Addendum: Since is appears that there were almost 500 comments before someone else notice the sentence "The Jacksonville Sheriff's Office says a customer at the store on Dunn Avenue shot 19 year-old Rakeem Odoms three times when Odoms refused to hand over his gun." I'm wondering whether:
1- I clicked on the same article as everyone else
2- the article was changed
3- Fark is largely populated by kneejerk liberal morons who never let facts get in the way of a political talking point.

So which is it?

While 3 is definitely true, you're looking for answer 2. Initially the article didn't mention weapons.


Thanks.
 
2012-08-29 04:23:35 PM  

Ow! That was my feelings!: Wrathskellar: Dimensio: Yelling "fire" within a crowded theater and swinging my fist into an individual's nose demonstrably and inherently adversely affects individuals other than myself.

How does my ownership of an AR-15 rifle demonstrably and inherently adversely affect any individual other than myself?

Your ownership does not. But the law that enables your ownership also enabled James Holmes to legally own one. So long as those laws are around, we'll be unable to prevent the wrong people from using them to legally acquire highly lethal weapons. Limiting the lethal potential of those events is what I'm about here.

Or, you know, we could support a real mental health system and block the mentally ill from legally purchasing a firearm. Holmes, just like Loughner, just like Cho, and many other spree shooters were known wackos, but we need prohibition, not mental health in your world. *shakes head*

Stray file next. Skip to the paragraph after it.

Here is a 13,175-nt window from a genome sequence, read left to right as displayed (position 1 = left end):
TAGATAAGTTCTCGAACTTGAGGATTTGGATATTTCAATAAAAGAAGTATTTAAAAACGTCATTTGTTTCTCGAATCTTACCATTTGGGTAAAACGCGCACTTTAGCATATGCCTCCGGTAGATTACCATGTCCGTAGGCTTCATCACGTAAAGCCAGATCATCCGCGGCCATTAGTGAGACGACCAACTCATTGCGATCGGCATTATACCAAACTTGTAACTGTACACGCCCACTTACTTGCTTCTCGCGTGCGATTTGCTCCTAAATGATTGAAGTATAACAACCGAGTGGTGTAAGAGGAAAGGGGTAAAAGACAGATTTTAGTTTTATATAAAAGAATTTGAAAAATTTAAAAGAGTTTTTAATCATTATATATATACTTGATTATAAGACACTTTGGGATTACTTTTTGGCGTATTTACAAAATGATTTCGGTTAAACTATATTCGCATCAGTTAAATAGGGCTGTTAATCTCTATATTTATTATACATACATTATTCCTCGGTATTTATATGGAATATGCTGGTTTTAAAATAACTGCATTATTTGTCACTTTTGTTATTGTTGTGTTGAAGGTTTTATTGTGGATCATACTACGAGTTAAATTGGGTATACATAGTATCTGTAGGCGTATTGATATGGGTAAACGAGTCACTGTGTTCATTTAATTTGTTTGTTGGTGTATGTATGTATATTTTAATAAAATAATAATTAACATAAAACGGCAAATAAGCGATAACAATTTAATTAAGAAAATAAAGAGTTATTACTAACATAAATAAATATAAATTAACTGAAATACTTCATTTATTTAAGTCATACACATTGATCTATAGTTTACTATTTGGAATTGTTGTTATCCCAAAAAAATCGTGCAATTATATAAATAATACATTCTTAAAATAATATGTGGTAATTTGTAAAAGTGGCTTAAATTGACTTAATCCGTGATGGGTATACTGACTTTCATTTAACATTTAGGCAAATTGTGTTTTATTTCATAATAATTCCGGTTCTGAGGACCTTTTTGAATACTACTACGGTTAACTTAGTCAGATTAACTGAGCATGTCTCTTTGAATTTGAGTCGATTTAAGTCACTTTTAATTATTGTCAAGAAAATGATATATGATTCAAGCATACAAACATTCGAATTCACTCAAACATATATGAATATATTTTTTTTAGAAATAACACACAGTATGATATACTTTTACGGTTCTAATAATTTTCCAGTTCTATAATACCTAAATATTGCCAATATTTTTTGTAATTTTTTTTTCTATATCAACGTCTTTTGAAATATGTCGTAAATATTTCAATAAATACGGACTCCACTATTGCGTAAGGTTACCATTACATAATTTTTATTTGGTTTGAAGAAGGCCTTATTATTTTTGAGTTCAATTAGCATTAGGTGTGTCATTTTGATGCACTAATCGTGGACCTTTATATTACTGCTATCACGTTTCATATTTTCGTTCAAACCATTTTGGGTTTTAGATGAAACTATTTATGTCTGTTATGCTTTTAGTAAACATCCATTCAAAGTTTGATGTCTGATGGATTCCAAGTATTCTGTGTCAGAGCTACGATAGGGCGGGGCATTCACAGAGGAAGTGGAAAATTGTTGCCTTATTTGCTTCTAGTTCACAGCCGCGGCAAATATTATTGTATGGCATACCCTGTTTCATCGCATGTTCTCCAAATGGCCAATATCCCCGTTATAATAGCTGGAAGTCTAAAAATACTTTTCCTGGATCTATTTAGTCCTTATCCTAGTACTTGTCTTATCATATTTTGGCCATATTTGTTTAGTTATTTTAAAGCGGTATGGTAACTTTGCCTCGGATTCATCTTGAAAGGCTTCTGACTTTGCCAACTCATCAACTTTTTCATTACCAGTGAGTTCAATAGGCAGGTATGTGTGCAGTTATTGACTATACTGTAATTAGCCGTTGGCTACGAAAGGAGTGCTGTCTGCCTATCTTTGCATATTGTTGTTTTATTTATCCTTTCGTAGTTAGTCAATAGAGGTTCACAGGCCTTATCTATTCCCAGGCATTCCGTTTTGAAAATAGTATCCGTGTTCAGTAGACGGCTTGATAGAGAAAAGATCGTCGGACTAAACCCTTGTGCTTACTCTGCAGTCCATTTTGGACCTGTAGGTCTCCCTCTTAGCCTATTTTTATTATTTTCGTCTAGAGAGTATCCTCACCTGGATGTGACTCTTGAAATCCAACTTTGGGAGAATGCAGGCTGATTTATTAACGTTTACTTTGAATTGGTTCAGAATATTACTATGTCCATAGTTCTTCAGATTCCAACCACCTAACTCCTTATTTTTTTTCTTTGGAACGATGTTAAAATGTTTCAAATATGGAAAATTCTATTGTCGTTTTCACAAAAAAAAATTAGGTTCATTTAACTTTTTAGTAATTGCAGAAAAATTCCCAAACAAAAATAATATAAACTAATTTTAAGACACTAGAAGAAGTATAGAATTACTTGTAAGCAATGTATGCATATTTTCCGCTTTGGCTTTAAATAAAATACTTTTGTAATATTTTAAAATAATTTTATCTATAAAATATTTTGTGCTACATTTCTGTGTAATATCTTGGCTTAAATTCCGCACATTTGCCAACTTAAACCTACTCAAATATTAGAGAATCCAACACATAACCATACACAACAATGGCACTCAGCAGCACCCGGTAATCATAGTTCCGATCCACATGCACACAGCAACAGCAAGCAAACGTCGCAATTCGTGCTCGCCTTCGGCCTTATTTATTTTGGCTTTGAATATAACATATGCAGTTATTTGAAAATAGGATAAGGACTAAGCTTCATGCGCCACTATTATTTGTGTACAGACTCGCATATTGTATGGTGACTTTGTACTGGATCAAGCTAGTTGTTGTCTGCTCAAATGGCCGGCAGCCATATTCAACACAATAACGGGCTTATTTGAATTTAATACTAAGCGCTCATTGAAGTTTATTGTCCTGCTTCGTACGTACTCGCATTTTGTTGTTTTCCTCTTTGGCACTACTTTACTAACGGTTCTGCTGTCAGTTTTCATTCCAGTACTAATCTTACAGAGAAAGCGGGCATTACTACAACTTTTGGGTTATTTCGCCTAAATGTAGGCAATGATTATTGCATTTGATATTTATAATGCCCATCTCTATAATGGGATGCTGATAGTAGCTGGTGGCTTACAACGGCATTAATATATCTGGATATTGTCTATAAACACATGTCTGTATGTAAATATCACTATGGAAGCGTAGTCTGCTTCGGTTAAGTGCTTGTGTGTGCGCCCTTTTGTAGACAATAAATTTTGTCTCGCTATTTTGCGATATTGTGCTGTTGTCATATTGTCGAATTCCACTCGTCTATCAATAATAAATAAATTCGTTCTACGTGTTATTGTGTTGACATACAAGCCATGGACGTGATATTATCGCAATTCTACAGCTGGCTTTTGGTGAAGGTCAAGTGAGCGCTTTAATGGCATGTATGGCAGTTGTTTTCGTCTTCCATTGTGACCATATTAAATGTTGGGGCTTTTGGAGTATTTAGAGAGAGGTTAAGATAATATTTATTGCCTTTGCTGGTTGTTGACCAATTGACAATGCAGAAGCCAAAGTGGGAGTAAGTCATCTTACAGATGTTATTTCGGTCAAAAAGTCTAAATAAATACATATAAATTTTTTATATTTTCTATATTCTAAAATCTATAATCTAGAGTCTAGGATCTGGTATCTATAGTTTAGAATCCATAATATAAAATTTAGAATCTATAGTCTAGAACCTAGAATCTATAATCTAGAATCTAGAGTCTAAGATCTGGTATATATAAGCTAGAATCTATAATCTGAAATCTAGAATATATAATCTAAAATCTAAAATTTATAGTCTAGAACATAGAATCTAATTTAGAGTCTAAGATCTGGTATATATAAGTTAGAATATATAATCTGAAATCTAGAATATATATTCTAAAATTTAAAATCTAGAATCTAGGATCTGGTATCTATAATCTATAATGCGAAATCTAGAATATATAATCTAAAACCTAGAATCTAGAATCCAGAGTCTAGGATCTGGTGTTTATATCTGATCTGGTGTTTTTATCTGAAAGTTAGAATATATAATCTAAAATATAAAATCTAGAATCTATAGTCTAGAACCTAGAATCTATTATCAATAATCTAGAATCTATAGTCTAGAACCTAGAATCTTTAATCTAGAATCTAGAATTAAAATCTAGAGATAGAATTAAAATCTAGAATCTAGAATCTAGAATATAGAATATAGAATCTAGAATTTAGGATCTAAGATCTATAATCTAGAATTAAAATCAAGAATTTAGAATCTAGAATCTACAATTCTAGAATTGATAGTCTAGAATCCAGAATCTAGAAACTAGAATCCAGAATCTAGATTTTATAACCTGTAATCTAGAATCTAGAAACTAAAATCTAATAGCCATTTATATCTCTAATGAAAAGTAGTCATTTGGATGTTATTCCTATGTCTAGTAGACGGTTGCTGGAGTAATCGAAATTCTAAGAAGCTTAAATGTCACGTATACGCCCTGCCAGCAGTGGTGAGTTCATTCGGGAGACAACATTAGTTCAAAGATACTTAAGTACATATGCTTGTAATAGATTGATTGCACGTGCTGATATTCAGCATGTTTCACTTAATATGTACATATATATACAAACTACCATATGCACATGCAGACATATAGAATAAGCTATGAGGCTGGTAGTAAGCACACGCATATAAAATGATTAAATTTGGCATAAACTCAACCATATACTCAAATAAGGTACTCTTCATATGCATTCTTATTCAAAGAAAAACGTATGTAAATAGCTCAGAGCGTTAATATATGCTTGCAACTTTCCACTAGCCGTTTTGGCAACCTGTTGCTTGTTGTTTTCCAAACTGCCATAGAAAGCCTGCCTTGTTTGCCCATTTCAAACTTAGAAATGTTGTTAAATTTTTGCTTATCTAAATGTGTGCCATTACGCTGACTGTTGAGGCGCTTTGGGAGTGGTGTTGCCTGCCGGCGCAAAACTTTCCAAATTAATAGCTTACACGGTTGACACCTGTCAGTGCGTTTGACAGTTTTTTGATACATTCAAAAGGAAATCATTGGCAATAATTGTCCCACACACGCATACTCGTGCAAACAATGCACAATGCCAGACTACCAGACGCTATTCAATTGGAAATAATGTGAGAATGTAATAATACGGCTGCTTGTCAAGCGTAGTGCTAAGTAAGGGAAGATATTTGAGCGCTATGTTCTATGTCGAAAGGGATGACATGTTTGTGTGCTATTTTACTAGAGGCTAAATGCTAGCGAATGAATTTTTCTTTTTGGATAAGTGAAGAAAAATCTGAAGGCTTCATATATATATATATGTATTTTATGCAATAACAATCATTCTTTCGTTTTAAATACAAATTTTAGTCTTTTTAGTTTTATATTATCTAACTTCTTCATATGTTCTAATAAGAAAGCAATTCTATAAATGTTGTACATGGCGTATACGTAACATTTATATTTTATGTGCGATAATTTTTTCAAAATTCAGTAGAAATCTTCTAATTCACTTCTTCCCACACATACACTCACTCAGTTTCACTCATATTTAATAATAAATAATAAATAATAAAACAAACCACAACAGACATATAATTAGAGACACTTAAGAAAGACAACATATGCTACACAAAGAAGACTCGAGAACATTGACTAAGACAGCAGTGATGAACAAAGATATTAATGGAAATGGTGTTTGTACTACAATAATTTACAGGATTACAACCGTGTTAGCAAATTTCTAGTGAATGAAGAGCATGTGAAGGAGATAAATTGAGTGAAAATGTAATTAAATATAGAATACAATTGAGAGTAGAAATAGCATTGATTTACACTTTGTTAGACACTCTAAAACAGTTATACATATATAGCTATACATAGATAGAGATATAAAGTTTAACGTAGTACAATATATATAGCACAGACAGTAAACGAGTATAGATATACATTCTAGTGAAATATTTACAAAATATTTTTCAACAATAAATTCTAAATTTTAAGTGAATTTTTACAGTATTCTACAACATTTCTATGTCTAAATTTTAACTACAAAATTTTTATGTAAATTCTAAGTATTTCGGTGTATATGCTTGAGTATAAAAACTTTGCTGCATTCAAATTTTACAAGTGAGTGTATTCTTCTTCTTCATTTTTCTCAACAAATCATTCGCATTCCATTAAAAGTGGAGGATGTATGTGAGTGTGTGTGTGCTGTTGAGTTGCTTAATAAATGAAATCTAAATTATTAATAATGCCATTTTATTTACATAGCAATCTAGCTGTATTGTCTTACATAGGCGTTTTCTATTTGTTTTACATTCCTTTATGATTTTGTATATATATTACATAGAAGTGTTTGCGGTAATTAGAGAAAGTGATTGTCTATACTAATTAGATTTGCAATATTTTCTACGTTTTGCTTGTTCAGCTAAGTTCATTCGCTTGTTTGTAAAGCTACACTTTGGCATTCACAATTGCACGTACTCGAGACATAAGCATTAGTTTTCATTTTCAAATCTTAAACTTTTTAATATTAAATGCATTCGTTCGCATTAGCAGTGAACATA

Yeah, i think I brought that up. But since it's easier and more politically expedient to pass laws that LOOK good but do nothing in the long run rather than pass laws that LOOK like they're ineffective because they take time to enact and make a lasting change, it'll never happen and zealots like that guy will never stop to consider alternatives. They just have their dick in a knot to do something NOW.
 
2012-08-29 04:23:40 PM  

Kit Fister: I don't wear a seatbelt when I don't believe it's necessary, I don't wear a helmet when I don't believe it's necessary. I don't believe anyone has the right to force me to do that.

While i believe in reasonable compromise (requiring vehicles to provide safety features, but not forcing you to use them, for example), I don't believe that such compromise should entail restricting people as to what they can and cannot do/own/use.

I believe the drug war should be ended and most drugs legalized/regulated, and I believe that energies spent in trying to ban objects or substances would be better used to fight the reasons that cause most people to go there.
[snip]